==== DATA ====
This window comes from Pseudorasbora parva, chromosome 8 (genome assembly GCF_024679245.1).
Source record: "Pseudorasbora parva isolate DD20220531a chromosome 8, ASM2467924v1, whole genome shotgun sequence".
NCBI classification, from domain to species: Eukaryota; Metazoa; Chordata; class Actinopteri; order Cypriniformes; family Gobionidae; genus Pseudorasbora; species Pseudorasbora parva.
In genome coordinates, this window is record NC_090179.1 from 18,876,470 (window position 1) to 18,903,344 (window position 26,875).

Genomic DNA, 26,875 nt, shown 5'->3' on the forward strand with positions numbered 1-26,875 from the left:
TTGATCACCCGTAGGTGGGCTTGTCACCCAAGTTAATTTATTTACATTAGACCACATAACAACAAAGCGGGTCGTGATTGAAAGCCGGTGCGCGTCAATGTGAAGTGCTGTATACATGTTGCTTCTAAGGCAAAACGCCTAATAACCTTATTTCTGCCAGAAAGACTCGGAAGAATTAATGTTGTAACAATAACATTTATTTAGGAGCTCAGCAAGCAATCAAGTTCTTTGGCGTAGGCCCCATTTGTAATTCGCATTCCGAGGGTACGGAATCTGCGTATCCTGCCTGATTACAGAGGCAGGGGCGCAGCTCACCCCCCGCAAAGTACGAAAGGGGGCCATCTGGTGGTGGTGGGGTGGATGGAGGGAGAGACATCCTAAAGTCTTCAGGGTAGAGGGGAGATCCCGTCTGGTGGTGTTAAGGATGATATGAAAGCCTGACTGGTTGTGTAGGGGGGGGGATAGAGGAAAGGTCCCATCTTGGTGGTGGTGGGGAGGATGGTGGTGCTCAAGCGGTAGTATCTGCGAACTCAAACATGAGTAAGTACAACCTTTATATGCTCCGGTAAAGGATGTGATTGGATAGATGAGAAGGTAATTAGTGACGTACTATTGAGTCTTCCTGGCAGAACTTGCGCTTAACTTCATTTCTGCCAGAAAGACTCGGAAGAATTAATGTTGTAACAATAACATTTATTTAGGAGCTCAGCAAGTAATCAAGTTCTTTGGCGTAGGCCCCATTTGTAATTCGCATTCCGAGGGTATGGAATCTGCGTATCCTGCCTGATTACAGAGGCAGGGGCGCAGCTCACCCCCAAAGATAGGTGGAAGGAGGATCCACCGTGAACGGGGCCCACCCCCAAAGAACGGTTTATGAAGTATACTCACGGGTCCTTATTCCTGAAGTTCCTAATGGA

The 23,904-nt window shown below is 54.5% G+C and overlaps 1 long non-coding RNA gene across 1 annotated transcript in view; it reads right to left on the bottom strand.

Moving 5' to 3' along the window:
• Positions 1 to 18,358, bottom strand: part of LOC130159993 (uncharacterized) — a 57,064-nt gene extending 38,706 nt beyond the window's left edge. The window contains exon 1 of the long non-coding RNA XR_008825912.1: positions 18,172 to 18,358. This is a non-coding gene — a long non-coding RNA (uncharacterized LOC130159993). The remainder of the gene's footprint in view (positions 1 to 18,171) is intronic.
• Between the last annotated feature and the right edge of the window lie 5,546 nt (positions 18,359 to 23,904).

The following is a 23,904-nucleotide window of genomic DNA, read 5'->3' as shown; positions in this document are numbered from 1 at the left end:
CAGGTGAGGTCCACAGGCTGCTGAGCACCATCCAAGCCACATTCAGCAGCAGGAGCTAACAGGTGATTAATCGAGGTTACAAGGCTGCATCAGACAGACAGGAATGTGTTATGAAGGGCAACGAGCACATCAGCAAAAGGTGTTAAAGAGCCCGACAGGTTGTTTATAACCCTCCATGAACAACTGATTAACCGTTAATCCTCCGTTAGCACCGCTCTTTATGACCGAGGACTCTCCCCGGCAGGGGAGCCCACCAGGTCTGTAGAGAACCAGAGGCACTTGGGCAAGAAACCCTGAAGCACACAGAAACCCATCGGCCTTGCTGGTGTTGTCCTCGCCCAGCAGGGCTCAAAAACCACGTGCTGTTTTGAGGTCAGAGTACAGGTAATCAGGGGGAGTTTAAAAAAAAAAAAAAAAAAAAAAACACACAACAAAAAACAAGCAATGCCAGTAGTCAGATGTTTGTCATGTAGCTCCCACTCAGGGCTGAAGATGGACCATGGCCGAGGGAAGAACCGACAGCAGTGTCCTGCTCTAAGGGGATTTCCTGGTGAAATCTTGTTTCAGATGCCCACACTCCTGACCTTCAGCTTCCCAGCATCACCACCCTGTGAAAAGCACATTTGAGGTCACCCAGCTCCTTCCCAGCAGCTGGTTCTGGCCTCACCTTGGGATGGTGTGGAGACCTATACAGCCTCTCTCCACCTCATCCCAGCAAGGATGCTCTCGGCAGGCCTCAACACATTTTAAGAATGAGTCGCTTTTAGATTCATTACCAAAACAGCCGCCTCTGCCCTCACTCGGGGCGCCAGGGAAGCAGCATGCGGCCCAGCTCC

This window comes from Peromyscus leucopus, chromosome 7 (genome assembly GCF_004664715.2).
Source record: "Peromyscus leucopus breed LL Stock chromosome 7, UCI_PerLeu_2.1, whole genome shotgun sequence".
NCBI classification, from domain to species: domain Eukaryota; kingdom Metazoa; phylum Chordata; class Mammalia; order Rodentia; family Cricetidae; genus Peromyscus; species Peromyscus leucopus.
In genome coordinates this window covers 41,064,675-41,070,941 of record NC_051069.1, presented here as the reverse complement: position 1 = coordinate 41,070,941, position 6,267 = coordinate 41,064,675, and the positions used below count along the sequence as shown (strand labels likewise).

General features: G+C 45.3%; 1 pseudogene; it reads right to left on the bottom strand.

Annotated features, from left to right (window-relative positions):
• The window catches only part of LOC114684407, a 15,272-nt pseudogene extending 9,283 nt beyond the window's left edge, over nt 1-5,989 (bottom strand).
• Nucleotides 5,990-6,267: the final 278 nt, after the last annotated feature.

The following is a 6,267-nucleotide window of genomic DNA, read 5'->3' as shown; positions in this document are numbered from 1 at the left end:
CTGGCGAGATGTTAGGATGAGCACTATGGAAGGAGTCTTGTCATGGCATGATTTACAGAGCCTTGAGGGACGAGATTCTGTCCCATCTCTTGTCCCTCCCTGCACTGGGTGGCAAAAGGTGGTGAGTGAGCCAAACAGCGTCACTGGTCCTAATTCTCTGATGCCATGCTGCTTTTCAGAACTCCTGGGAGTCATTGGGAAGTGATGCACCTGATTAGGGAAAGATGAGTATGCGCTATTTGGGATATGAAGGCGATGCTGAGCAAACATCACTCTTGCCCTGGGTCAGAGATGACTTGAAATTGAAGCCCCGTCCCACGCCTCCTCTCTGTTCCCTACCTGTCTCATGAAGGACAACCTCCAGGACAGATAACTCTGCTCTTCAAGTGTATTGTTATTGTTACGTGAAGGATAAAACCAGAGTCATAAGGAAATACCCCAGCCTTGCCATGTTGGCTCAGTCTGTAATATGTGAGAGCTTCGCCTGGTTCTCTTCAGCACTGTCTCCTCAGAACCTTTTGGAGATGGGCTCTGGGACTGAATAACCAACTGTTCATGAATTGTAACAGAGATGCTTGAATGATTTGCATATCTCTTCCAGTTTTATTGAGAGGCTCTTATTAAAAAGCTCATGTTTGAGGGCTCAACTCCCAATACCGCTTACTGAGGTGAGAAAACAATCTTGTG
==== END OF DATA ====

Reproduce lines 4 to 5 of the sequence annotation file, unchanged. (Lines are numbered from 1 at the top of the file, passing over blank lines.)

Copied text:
In genome coordinates, this window is record NC_090179.1 from 18,876,470 (window position 1) to 18,903,344 (window position 26,875).

Genomic DNA, 26,875 nt, shown 5'->3' on the forward strand with positions numbered 1-26,875 from the left: